Heart-Shaped Foramen Magnum[edit]

In an early hominin, Paranthropus boisei, also known as Australopithecus boisei, has a foramen magnum that is similar to a shape of a heart or a cardioid.[7] When KNM-ER 406 was examined among other species, the foramen magnum was different. Compared to the usual oval-shaped foramen magnum, the shape of the Australopithecus boisei foramen magnum has seem to be shortened. In the foramen magnum of Australopithecus boisei, both the anterior and posterior are different in size and diameter. The anterior of the foramen magnum had a greater lateral diameter and was more broad compared to other early hominins. While the lateral diameter of the posterior foramen magnum was shortened to create more of a cardioid shape. The anterior edges of the foramen magnum in Australopithecus boisei lacks the oval curve that would normally appear in other species that have an oval to circular-shaped foramen magnum. The unique shape of the foramen magnum was also seen in some casts of Hadar species. [7] The Hadar shows traits and characteristics of having a similar cardioid shape. [7]The change in the shape of the foramen magnum has been studied to identify the possibility of different functions. There is a potential correlation between the change of shape of the foramen magnum to how it functions in the body. Although not proven, compared to other hominins, the route that blood travels through the foramen magnum in Australopithecus boisei are more straight and direct. [7] With the enlargement and broadening of the anterior foramen magnum, allow for more venous drainage from the occipital and marginal sinuses. [7]

Function[edit]

The foramen magnum transmits a number of important structures between the neck and the neurocranium.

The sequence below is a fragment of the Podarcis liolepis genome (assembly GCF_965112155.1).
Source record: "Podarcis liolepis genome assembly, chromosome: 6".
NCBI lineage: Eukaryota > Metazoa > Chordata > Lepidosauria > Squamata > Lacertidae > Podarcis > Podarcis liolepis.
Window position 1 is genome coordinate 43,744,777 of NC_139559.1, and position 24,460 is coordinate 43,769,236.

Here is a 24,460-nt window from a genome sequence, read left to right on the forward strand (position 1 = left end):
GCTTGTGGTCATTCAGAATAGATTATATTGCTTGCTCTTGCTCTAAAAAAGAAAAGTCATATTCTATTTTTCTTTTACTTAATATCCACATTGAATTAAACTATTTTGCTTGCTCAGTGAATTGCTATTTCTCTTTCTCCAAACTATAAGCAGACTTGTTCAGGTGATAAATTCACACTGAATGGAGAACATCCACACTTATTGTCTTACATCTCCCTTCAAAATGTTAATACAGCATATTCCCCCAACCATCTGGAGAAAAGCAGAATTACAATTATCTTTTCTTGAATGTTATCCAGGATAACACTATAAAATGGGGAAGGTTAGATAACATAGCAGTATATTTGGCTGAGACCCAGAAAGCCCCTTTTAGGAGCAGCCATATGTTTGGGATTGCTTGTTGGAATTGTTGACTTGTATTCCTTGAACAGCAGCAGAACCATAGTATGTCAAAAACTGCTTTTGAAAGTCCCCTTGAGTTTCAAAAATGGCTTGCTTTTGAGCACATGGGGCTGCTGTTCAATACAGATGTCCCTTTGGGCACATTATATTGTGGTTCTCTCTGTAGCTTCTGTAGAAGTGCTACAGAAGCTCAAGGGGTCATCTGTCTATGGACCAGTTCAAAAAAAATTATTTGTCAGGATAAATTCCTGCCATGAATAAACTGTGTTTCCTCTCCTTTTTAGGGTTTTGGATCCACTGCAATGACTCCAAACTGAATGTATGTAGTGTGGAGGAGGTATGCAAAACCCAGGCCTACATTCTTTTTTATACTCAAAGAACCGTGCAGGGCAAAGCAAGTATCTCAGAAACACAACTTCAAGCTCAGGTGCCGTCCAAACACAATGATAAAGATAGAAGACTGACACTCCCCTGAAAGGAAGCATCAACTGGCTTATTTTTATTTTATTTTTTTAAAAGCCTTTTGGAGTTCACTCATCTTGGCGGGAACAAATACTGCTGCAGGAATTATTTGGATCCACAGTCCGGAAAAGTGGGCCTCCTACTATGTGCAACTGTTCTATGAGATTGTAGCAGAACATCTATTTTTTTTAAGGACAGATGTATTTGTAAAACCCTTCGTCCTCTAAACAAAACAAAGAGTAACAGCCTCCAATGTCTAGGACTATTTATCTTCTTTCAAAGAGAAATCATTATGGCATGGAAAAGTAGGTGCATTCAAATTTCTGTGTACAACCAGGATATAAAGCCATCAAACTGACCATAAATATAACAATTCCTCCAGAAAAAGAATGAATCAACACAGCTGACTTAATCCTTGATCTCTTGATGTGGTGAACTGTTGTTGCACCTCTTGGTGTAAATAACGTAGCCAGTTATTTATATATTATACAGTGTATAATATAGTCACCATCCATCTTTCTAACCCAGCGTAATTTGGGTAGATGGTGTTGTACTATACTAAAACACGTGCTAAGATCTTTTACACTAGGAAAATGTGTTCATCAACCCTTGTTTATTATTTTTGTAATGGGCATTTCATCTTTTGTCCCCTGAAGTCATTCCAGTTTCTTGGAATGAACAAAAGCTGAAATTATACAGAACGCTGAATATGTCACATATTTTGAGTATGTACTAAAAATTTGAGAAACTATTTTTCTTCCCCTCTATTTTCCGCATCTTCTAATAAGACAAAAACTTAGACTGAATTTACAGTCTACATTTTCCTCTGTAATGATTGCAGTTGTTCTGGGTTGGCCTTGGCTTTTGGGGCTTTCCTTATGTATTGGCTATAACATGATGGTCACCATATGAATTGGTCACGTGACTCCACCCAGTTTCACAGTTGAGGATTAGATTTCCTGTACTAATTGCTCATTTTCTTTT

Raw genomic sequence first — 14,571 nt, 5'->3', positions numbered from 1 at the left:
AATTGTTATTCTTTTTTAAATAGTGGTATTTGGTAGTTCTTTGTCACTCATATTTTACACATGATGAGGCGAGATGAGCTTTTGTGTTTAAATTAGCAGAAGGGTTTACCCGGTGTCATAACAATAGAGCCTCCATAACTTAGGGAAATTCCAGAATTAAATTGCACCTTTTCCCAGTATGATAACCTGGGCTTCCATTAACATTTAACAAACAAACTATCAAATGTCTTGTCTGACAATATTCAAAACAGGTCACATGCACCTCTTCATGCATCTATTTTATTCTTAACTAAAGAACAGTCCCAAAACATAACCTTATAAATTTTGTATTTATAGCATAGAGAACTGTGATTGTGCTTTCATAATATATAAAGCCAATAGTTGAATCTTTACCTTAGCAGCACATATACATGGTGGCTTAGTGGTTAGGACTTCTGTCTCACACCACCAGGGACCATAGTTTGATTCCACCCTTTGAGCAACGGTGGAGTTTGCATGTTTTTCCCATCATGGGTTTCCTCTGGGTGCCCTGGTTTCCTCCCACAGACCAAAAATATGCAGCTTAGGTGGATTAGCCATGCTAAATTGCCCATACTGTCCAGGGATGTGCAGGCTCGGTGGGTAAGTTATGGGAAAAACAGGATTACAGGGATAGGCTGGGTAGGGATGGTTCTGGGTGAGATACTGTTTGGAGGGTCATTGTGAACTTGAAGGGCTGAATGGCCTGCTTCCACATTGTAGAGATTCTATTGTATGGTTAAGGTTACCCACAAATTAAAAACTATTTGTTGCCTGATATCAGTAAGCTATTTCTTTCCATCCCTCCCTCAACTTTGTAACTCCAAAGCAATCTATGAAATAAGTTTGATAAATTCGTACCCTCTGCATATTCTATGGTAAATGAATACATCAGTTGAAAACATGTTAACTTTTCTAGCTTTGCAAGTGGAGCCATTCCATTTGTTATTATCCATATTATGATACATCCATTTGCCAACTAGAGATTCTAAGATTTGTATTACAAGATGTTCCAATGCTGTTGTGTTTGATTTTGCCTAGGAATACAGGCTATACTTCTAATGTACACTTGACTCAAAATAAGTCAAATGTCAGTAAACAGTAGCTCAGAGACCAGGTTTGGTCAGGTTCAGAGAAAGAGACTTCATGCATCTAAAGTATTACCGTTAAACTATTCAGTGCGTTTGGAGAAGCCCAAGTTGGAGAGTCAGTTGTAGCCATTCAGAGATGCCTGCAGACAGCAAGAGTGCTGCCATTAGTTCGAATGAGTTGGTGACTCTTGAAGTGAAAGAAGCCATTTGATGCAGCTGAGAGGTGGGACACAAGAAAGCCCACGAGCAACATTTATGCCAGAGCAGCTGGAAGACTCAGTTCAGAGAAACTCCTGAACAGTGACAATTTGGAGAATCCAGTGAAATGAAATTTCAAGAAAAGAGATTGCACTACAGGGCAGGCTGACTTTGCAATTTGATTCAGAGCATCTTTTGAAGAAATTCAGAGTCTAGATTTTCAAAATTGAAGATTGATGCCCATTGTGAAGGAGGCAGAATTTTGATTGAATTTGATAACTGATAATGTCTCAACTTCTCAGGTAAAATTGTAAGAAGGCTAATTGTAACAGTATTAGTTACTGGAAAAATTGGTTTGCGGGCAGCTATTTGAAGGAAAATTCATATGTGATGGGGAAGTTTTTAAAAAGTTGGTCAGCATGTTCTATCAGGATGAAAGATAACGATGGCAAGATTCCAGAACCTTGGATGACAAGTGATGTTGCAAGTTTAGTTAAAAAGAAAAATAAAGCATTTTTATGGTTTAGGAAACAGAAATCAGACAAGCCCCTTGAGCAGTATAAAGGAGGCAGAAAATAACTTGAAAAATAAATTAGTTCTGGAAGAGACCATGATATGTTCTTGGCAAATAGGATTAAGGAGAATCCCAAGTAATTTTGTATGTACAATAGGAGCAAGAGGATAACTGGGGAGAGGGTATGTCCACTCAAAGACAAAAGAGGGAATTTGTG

Structures passing through anterior compartment (osseoligamentous compartment) include:

Structures passing through posterior compartment (neurovascular compartment) include:

Clinical significance[edit]

The foramen magnum may be too large, too small, or the wrong shape.[2] A small foramen magnum can cause neurological problems, and the reduced circulation of cerebrospinal fluid can cause hydrocephalus.[2] This may be treated with suboccipital craniectomy.[2]

Other animals[edit]

An anterior foramen magnum can be found in other bipedal mammals besides humans.[8] The jerboa, a bipedal rodent, also has a foramen magnum.[8]

Evolution of Foramen Magnum in Fossils[edit]

Although not fully proven, there are many studies that show the possibility[9] that where the foramen magnum is positioned in the cranium is significant in fossils. By being able to locate where the foramen magnum is positioned, anthropologists and other researchers are able to determine whether or not the species were bipedal (among other factors). The positioning of the foramen magnum changing over time can be seen in different fossils.[10] Analyzing the foramen magnum in fossils like Ardipithecus ramidus, links the fossil to other earlier and later hominid who share similar anterior foramen magnum and other bipedalism features. Although not proven, there are correlations with the foramen magnum being more anterior positioned to the ability of mammals to walk on two limbs. [9] Comparing this to other animals, such as some primates, the foramen magnum are located more of a posterior position in the cranium.[10] With the foramen magnum being position anterior in the cranium, the body of bipedal mammals is given a different center of gravity compared to quadrupedal mammals. The anterior foramen magnum shifts the weight of the body more to the mammals' pelvis and femur, present in some primates, like great apes. With a posterior foramen magnum, the alignment and weight of the body falls more lateral under the head This allows for humans and other bipedal mammals to be able to walk on two limbs. Even with a posterior foramen magnum, some primates are still able to use their lower two limbs to walk.